After over two months of relentlessly bombing bridges, trains,
busses, television facilities, utilities, factories, homes, hospitals,
foreign embassies and even graveyards, Clinton's war on the Serbs came
to a sudden end. The butcher's bill (as casualty reports were called in
an earlier day) counted as many 5,000 Serbian military personnel and up
to 6,000 Serbian, Albanian, Hungarian and other civilians killed by the
The sudden end to the war came as a surprise since experts had been
telling us that according to history and military logic air attacks
alone are not sufficient to bring a country to its knees. Also, the
conflict was beginning to look like a race to see which side would give
out first, Serbian endurance or western public opinion. Apparently,
Milosovic gave in first by agreeing to withdraw Serbian forces from
Kosovo and by letting Clinton's forces and those of his allies occupy
the province without opposition.
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It seemed that Clinton had done it again. The comeback kid had won
yet another victory despite his miscalculations, his blunders and his
callous disregard for civilian life. His fantasy of becoming a
latter-day Winston Churchill was realized. The stain of impeachment was
mitigated, while Chinese espionage and campaign finance scandals were
quietly pushed off the front page and down the road toward the memory
Clinton was now free to follow other powerful leaders of the 20th
century in an effort to impose by force yet another outsider's vision of
how the Balkans should be shaped. In this way he had become the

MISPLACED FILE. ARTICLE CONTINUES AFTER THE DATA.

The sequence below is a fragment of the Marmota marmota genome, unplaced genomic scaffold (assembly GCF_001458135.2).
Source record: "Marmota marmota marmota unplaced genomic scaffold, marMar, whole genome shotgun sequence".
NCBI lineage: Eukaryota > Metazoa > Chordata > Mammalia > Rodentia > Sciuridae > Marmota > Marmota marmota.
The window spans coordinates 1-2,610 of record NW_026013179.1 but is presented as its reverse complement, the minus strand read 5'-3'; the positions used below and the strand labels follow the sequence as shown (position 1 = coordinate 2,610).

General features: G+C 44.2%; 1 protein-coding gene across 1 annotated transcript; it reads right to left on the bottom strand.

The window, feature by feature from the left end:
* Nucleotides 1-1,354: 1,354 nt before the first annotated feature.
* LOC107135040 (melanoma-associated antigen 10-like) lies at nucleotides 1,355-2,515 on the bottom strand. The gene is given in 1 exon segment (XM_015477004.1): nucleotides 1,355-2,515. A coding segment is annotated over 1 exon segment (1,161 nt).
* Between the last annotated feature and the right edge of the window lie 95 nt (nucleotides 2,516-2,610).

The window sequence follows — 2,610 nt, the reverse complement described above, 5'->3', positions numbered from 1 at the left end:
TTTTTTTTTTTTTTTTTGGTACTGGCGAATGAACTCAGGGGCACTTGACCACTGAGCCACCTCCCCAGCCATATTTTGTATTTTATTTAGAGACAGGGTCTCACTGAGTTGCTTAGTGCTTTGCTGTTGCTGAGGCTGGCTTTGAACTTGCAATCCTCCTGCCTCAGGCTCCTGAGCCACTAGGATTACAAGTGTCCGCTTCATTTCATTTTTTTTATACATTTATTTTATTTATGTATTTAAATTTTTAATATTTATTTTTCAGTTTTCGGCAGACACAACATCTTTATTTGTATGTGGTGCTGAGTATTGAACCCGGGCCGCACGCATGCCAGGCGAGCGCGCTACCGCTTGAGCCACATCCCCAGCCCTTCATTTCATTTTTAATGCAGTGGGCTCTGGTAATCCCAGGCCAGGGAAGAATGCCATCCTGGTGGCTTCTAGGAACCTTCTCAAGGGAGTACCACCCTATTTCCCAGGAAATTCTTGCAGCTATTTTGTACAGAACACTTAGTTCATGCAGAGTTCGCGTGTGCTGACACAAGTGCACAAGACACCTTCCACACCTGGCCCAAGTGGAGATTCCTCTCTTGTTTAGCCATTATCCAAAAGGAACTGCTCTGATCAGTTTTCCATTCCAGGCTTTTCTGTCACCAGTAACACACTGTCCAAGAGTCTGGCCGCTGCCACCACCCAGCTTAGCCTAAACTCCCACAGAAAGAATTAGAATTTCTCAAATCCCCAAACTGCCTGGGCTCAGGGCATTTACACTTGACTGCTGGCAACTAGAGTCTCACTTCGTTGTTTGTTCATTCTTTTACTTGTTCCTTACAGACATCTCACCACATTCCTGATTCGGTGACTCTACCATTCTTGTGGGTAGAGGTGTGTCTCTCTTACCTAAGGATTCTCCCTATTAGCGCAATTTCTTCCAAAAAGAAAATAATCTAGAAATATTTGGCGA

successor of Franz Joseph, the last Habsburg Emperor, Benito Mussolini
and Adolf Hitler. He must have felt invulnerable.
But as Clinton's victory was suddenly won, so it was suddenly called
into question as the ground shifted once again in the Balkans, as it
always has a way of doing. This current change of fortune came with the
unexpected entry of Russian forces into Kosovo, a move which "stunned
western officials," but which was greeted by "a rapturous welcome by
crowds of cheering Serbs." With Russian forces in Kosovo Milosovic's
hand is greatly strengthened and what at first looked like capitulation
and defeat now looks suspiciously like a smart move.
First, the bombing has stopped. Serbian civilians will no longer be
terrorized, what's left of the infrastructure can be repaired, and
Serbian forces are out of danger and consolidating in new positions.
Secondly, pro-Serbian Russian forces are in Kosovo with their own agenda
and pretty much on their own terms. That means the western army of
occupation will be greatly hampered in its plans for the region.
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Also, western forces are no longer out of range of Serbian
retaliation at 15,000 feet above their heads. Instead, western forces
are now on the ground where Clinton had feared to put them and just
where the Serbians want them to be, for with the volatile mix of
aggressive KLA guerrillas, unpredictable Russians and perhaps revengeful
Serbs, hostilities could easily break out in one form or another. And
with hostilities there are sure to be western casualties, and with
casualties come increased resistance among the people of western nations
to the military occupation of a region that Bismarck once said was not
worth the bones of a single Pomeranian grenadier.
It is impossible at this point to say whether this new turn of
affairs is the result of circumstances, or of Serbian-Russian collusion.
Given the facts as we know them, the latter is the most likely case.
Either way, one can think of no better conditions under present
circumstances in which Milosovic can maneuver for a settlement
advantageous to Serbia. This might take the form of partition in which
Serbia retains its holy ground while ceding the ungovernable part of the
province to the occupying forces, letting them administer it as a NATO
protectorate with all the headaches that will bring, or turning it over
No one can predict now what will happen. Yet one thing is certain:
Clinton has stepped with both feet into Europe's perennial quagmire
where he will find his opponents not like the Republicans he has so
easily thwarted, but rather skilled and cunning operators who are every
bit as unscrupulous as he is.
Glynn Custred is a professor of anthropology at California State
University, Hayward. He also co-authored California' Proposition 209
banning racial preferences.